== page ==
With various sized bins and a range of lids, it doesn’t take much for your collection of leftover holders to get out of hand. Lufkin and Goodsell say to group bottoms, then stack lids vertically with the help of a plate rack.

Photo By: Jules Frazer, SugarShoots.com

Sort by Category

Gathering like items guarantees you’ll be able to find what you need, advise the organizing pros behind Neat Method. Start with basic groups like baking, breakfast, grains and snacks.

Photo By: Michelle Drewes, MichelleDrewes.com

Pick a Clear Winner

The Neat Method pros can’t get enough of OXO containers. “They help you use the full height of your shelf, ensure food stays fresh, and did we mention they’re dishwasher safe?!” To track expiration dates, apply stickers to the bottoms.

Photo By: Michelle Drewes, MichelleDrewes.com

Add a Base Layer

Here’s a trick for making the most of deep shelves from Clea Shearer, cofounder of The Home Edit: Line up boxes and jars of food on top of a bin, basket or serving tray that’s not in everyday rotation. “Pull out the whole container to access anything in the back,” she says.

Photo By: The Home Edit, TheHomeEdit.com

Think About the Kids

Put children’s snacks on the bottom pantry shelf, Shearer suggests. This makes it easy for them to help themselves without accidentally knocking over, say, a nearby bag of flour.

Photo By: The Home Edit, TheHomeEdit.com

Cut Out the Excess

Save space by throwing out packaging, advises Shearer, who recommends transferring items like granola bars and wrapped crackers into labeled bins. Or, shop in the bulk section when possible to skip cardboard boxes altogether.

Photo By: The Home Edit, TheHomeEdit.com

Build a Snack Station

A narrow strip of wall space is the ideal spot for single-serving bags. To create her custom holder, Christy at 11 Magnolia Lane glued curtain hooks (minus the rings) to a strip of painted wood.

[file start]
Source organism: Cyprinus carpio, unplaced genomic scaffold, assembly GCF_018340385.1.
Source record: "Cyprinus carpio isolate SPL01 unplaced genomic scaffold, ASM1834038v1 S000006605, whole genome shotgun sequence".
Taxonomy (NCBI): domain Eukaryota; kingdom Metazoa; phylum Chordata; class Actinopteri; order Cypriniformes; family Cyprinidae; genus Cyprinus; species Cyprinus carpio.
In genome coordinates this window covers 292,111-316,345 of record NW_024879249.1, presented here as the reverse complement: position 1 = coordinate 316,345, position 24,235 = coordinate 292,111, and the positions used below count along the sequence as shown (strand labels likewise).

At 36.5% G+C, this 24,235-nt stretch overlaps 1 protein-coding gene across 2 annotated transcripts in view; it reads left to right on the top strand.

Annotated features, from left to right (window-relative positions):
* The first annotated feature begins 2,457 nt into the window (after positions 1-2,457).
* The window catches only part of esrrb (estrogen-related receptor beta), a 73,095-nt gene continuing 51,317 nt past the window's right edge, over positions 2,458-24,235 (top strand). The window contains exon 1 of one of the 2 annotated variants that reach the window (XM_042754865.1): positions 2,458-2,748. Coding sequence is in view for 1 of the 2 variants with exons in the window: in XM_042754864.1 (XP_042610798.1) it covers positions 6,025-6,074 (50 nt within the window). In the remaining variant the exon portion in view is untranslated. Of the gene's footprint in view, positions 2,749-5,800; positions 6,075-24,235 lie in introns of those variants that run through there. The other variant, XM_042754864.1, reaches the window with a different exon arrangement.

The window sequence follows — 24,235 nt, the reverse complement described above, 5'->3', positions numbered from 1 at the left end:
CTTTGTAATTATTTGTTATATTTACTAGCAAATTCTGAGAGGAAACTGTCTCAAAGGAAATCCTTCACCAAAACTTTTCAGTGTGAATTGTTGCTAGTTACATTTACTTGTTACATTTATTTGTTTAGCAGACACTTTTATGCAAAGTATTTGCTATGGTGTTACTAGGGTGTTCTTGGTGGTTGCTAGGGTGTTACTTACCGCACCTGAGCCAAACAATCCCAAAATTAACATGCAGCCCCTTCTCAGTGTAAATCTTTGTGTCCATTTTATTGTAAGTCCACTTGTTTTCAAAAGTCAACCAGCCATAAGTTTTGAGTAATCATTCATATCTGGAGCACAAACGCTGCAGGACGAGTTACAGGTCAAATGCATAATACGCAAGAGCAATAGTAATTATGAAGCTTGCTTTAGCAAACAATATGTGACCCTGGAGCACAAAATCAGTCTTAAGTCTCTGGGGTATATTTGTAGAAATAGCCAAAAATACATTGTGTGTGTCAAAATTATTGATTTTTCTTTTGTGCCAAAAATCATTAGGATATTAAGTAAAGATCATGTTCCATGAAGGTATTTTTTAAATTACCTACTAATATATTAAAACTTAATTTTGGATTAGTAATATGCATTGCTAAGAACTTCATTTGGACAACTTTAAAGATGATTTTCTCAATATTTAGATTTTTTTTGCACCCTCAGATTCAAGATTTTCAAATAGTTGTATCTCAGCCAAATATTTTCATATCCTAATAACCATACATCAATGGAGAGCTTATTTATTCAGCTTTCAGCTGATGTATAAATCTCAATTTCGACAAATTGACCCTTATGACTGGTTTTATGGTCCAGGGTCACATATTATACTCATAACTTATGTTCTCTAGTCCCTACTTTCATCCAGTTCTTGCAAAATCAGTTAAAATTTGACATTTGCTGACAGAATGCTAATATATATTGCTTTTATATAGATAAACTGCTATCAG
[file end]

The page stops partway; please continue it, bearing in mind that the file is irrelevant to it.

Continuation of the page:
Photo By: 11 Magnolia Lane, 11MagnoliaLane.com

Hang in There

Open bags of chips or pretzels always getting lost on your shelf? With Rubbermaid’s hanging clip, snacks can dangle freely — and avoid getting crushed to oblivion.

Photo By: Rubbermaid

Go for High Visibility

If you’re redoing your pantry, choose wire shelving and drawer bins, like these from ClosetMaid. They let you see exactly what’s located where, even on high, hard-to-reach spots that solid shelves would obscure.

Photo By: ClosetMaid

Take It to the Next Level

To squeeze every last square inch out your cupboards — and still be able to easily access what’s in back — install a tiered shelf, like this bamboo option from The Container Store that expands to fit the width.

Photo By: The Container Store

Give Each Place a Purpose

Designate a specific spot for the items you buy most so there’s no question where things go when it’s time to unload your grocery haul. Ikea’s Ivar labels slip right onto the front of shelves.

Photo By: Ikea

Corral Beverages

Sometimes bottles and cans won’t store upright. If that’s the case, turn to the Fridge Monkey, a rubber mat with a series of grooves that keep stacked cylinders from rolling away.

Photo By: Cooks Innovations